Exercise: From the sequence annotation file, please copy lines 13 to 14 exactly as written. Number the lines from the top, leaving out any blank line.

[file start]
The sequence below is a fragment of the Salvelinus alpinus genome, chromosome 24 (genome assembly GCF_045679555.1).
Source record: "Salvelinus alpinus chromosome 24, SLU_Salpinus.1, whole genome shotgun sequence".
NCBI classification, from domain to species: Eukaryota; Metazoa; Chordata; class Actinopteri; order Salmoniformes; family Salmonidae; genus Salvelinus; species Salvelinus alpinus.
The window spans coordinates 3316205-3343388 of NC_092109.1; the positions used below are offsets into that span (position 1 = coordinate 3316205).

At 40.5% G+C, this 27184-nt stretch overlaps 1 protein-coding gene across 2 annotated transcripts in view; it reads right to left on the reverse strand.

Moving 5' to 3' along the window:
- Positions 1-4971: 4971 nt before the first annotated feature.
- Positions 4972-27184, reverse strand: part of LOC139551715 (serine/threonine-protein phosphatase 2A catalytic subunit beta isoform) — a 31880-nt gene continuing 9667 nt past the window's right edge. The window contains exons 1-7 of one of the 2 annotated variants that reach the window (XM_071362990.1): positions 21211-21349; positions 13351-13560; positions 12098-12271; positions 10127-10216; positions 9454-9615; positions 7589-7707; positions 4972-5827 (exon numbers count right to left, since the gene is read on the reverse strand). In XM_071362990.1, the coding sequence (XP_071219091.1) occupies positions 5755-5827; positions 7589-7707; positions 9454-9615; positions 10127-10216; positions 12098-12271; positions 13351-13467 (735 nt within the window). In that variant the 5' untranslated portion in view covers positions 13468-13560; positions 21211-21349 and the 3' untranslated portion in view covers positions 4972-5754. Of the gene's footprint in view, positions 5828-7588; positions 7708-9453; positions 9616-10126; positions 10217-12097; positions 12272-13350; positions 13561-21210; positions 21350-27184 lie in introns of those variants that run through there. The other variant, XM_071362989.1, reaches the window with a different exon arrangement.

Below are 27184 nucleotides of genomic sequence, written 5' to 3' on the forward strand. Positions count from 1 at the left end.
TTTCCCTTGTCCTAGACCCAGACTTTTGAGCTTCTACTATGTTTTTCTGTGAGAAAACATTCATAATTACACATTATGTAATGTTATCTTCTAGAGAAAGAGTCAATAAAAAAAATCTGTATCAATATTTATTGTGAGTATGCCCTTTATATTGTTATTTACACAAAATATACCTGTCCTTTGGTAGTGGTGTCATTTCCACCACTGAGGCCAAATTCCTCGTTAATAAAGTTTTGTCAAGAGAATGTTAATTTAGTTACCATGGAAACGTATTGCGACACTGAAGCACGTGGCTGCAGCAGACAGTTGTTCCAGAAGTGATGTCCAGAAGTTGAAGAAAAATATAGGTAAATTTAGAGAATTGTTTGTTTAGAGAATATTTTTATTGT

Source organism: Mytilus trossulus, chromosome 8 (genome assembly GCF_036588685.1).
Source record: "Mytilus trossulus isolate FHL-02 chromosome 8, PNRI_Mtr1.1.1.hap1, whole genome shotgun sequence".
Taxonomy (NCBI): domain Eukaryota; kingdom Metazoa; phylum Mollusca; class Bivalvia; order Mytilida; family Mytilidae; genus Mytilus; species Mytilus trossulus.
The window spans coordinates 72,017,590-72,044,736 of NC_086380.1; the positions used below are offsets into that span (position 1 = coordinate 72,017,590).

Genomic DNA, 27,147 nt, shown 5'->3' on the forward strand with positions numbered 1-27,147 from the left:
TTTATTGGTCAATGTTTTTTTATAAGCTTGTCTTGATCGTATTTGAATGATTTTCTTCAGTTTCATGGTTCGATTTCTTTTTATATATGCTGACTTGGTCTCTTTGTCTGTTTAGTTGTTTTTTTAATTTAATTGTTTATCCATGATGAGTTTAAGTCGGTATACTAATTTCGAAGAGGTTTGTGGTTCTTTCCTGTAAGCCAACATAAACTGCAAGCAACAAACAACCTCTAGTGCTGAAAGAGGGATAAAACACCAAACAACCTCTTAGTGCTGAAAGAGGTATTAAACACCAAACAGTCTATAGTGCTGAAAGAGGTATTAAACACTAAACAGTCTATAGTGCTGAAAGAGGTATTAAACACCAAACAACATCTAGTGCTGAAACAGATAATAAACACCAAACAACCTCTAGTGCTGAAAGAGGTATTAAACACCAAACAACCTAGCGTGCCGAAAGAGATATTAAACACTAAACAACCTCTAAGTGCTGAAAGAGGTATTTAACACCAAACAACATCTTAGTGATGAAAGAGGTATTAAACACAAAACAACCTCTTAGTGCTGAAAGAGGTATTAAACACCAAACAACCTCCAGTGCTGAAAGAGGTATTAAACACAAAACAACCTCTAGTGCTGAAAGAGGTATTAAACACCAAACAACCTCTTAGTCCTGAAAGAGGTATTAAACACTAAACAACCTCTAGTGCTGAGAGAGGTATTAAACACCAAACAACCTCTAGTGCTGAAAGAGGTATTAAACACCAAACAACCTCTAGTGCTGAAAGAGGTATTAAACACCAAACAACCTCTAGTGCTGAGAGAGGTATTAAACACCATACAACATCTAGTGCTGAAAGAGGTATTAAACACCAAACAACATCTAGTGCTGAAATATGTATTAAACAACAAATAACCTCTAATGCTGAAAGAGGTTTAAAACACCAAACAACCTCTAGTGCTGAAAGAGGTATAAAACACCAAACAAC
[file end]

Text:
Taxonomy (NCBI): domain Eukaryota; kingdom Metazoa; phylum Mollusca; class Bivalvia; order Mytilida; family Mytilidae; genus Mytilus; species Mytilus trossulus.
The window spans coordinates 72,017,590-72,044,736 of NC_086380.1; the positions used below are offsets into that span (position 1 = coordinate 72,017,590).